So how has George Osborne pulled off the magical trick of maintaining spending on the police, imposing smaller than anticipated departmental spending cuts in general, and performing an expensive u-turn on tax-credit reductions, while remaining seemingly on course to turn this year's £74bn deficit into a £10bn surplus in 2020.
Well, it is because the government's forecaster, the Office for Budget Responsibility, has increased its prognosis of how much the Treasury will raise from existing taxes (not new ones) and reduced what it thinks the chancellor will shell out in interest on its massive debts.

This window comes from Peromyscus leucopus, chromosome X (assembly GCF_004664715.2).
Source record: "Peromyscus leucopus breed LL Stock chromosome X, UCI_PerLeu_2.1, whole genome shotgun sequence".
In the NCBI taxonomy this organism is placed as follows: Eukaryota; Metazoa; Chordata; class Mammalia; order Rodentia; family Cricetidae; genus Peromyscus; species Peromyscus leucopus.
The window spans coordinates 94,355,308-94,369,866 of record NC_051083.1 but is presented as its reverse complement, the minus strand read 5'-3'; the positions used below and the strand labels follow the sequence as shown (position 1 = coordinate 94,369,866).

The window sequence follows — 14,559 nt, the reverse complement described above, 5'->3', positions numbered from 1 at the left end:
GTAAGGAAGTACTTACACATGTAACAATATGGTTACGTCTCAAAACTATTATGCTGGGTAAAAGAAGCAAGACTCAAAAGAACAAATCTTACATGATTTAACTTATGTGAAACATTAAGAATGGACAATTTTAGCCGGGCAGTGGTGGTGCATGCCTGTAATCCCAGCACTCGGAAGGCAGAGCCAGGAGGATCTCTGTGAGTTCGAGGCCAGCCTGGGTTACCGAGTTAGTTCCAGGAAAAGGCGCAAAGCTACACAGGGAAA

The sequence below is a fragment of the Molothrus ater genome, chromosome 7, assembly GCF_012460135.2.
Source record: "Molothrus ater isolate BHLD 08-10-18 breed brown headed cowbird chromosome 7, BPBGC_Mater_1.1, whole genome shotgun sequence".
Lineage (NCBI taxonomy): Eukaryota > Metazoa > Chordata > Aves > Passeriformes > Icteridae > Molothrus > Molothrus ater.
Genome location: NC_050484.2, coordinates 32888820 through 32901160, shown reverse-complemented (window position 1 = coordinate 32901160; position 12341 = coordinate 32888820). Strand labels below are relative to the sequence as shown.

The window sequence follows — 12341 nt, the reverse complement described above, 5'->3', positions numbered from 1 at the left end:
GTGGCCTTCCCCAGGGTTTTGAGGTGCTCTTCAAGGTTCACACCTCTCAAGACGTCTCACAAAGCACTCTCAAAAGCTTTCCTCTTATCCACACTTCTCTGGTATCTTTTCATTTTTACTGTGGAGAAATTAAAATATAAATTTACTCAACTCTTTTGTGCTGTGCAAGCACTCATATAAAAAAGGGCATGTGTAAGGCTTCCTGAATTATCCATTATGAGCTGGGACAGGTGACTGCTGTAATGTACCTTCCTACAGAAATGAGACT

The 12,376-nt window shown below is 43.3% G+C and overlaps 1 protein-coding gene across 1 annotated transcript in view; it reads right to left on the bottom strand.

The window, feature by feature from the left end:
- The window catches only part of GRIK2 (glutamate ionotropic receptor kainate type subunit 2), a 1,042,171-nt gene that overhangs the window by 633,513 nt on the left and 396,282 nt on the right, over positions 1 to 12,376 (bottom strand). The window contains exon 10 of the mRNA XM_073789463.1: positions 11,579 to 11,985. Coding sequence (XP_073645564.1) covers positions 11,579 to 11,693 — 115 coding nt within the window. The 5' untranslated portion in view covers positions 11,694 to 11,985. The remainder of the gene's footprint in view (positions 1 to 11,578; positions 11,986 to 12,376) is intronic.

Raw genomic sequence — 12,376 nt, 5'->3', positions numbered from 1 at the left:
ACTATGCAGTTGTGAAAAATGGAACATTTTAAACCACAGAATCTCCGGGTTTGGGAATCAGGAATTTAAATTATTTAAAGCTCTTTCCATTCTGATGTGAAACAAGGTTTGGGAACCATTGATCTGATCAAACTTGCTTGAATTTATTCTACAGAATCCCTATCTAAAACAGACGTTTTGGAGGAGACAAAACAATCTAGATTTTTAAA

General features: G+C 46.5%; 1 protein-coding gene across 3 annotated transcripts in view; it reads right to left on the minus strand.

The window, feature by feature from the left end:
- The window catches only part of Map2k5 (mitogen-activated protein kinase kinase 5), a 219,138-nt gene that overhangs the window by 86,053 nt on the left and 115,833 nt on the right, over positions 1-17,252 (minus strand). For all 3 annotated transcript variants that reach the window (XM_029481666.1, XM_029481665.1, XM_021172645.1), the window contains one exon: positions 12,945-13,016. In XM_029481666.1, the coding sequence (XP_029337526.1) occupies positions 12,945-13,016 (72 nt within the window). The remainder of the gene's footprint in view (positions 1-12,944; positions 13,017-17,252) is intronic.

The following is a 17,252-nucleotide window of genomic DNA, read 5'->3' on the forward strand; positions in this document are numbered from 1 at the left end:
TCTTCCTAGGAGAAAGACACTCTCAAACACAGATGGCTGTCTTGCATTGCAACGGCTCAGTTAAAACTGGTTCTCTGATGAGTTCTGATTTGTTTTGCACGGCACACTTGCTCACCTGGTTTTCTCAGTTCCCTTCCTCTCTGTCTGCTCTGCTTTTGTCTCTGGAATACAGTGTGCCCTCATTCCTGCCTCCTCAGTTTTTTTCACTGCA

In total the OBR thinks the national debt, the aggregate of the annual deficits, will be £23bn lower over the four years to 2020, and just because it is more optimistic about tax revenues and assorted costs.
Or to put it another way, George Osborne is today £23bn better off than he thought in July, and without doing anything at all.Now you don't see it; now you do ...
The Guardian comments:
Only a churl would point out that this is a plan built on thin air. That this is Enron economics, in which being told that you’ll get more money is the cue to start spending it right away. It’s not even as if the chancellor had found £27bn down the back of the sofa. He had found it down the back of a hypothetical, future sofa.